Marketers are facing a crisis of confidence about the immediate future, according to the summer Marketing Trends Survey published by Britain's Chartered Institute of Marketing.
According to the study, lack of confidence has resulted in its members setting extremely circumspect sales targets. Sales growth forecasts across the marketing spectrum now average 4.7% compared with 4.9% earlier this year – an unsurpassed nadir since the CIM began publishing the study in 1994.
Until this spring, anticipated average sales growth had never fallen below 5% and only on two occasions – in January 1998 and April 1996 – has it dropped below six per cent.
Although 59% of respondents maintain that their targets are realistic, few are optimistic that they will achieve even the lowered figures. The CIM Confidence Index has slumped to 89.1%, its second lowest level to date.
Forty per cent of marketers believe they face “formidable” sales goals, twenty nine per cent seeing these as "very challenging", while another 9% dub them “unrealistic”.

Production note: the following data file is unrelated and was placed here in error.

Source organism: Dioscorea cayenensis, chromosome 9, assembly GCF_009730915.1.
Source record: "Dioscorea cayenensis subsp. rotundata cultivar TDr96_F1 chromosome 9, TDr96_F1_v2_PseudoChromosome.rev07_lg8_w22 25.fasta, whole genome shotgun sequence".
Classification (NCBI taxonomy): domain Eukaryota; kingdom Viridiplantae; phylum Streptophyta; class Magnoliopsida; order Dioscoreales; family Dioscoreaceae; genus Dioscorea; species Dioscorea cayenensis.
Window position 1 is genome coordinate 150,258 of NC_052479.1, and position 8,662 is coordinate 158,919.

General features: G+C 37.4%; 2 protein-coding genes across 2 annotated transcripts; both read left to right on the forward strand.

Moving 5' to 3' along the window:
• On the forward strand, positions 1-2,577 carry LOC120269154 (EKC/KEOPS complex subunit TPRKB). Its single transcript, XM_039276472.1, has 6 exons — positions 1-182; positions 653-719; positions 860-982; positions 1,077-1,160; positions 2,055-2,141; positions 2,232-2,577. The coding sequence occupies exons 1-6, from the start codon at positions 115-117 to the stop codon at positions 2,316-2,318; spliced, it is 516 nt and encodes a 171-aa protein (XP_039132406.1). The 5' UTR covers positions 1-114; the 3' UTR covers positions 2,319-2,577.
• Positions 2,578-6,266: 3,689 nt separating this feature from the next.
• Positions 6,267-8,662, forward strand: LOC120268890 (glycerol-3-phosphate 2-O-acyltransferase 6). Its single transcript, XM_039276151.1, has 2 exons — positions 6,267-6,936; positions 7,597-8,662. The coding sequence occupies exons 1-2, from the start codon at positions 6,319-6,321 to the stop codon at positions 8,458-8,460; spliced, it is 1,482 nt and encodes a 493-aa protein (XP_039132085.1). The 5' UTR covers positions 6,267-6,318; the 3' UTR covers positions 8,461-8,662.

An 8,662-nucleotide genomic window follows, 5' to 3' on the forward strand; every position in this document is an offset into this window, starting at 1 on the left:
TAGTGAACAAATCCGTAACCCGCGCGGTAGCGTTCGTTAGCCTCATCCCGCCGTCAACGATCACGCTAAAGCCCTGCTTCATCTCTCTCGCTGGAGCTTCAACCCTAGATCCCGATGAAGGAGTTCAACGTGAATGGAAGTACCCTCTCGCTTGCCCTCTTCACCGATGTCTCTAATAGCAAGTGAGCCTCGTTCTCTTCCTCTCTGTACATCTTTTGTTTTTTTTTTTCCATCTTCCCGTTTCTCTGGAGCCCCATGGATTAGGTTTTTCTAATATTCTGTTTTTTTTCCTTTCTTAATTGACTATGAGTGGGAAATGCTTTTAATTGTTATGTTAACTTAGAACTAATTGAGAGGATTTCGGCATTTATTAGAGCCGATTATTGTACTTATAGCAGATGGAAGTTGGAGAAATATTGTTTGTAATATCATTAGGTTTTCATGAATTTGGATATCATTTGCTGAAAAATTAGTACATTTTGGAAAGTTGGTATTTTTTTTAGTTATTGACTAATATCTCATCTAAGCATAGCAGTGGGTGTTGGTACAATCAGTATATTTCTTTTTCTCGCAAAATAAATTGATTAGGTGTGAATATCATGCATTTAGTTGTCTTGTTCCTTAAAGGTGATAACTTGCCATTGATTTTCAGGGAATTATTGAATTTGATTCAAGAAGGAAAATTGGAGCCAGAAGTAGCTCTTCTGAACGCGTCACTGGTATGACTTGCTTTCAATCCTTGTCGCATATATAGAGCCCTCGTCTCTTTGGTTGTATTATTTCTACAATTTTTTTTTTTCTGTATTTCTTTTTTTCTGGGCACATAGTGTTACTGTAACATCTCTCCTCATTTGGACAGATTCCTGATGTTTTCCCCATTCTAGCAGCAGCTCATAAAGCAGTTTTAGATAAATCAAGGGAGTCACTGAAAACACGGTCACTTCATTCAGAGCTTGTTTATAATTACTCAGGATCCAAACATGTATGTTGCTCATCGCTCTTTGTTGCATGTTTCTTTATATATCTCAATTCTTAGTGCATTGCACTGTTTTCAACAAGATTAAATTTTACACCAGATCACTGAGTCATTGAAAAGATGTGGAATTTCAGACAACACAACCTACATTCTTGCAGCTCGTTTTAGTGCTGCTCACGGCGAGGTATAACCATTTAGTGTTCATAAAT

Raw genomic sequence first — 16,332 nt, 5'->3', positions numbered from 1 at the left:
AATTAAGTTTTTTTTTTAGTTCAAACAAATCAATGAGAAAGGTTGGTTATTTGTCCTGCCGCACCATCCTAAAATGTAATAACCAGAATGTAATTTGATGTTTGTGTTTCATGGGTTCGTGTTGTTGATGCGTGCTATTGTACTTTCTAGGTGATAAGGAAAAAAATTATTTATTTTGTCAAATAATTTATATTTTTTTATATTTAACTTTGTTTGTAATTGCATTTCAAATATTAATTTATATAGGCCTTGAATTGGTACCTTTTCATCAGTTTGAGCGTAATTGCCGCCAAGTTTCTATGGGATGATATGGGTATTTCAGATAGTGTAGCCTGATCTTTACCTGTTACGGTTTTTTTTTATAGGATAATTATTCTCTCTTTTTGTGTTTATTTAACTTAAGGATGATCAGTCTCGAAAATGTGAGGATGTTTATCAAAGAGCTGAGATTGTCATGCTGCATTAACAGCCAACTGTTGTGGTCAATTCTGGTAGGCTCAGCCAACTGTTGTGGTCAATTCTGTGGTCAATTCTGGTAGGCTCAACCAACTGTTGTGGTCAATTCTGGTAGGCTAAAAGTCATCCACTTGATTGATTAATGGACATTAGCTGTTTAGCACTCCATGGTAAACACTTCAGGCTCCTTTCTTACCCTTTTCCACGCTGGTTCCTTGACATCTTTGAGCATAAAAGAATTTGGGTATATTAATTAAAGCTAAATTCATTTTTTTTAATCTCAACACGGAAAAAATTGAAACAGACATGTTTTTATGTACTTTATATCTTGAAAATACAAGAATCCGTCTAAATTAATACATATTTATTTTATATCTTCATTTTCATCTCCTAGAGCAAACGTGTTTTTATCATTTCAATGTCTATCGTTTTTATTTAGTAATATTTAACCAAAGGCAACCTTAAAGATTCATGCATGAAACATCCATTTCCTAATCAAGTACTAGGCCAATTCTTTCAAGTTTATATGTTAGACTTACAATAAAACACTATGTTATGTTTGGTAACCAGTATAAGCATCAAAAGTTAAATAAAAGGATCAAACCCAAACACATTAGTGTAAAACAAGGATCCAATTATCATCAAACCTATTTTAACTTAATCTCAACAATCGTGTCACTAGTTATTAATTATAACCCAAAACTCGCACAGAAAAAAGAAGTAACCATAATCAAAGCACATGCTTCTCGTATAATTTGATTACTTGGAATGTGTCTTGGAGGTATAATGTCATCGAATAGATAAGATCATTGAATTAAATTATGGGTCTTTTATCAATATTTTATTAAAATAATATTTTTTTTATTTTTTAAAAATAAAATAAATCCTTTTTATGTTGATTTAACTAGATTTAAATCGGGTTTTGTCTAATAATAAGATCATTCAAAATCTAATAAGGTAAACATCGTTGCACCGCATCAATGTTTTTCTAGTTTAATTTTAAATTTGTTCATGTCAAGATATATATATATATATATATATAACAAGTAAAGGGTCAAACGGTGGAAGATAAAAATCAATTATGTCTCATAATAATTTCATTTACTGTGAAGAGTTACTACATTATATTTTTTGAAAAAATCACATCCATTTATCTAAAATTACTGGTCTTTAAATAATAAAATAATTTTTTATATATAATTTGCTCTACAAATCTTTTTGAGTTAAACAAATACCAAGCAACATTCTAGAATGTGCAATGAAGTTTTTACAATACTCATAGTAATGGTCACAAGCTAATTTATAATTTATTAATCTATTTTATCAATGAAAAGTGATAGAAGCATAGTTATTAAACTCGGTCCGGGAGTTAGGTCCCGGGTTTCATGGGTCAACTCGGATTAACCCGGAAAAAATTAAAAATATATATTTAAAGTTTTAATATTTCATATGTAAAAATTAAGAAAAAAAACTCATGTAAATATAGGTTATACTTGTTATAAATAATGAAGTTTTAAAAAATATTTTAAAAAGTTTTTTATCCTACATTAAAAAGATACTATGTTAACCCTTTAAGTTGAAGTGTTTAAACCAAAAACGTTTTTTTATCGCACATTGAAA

These attitudes appear to be constant across most types of business, regions and size of companies, with only a smattering of categories defying the gloom – primarily the services and chemicals sectors, and businesses based in the North of England and the West Midlands.
Not a single respondent expected to better their targets “by a wide margin” with only a small minority believing they would attain their goals.
The report, which underscores the results of the CIM's spring 2001 survey, concludes that the marketing profession has undergone a blow to its confidence and is moving forward with caution. This in turn has affected spending plans.
News source: Daily Research News Online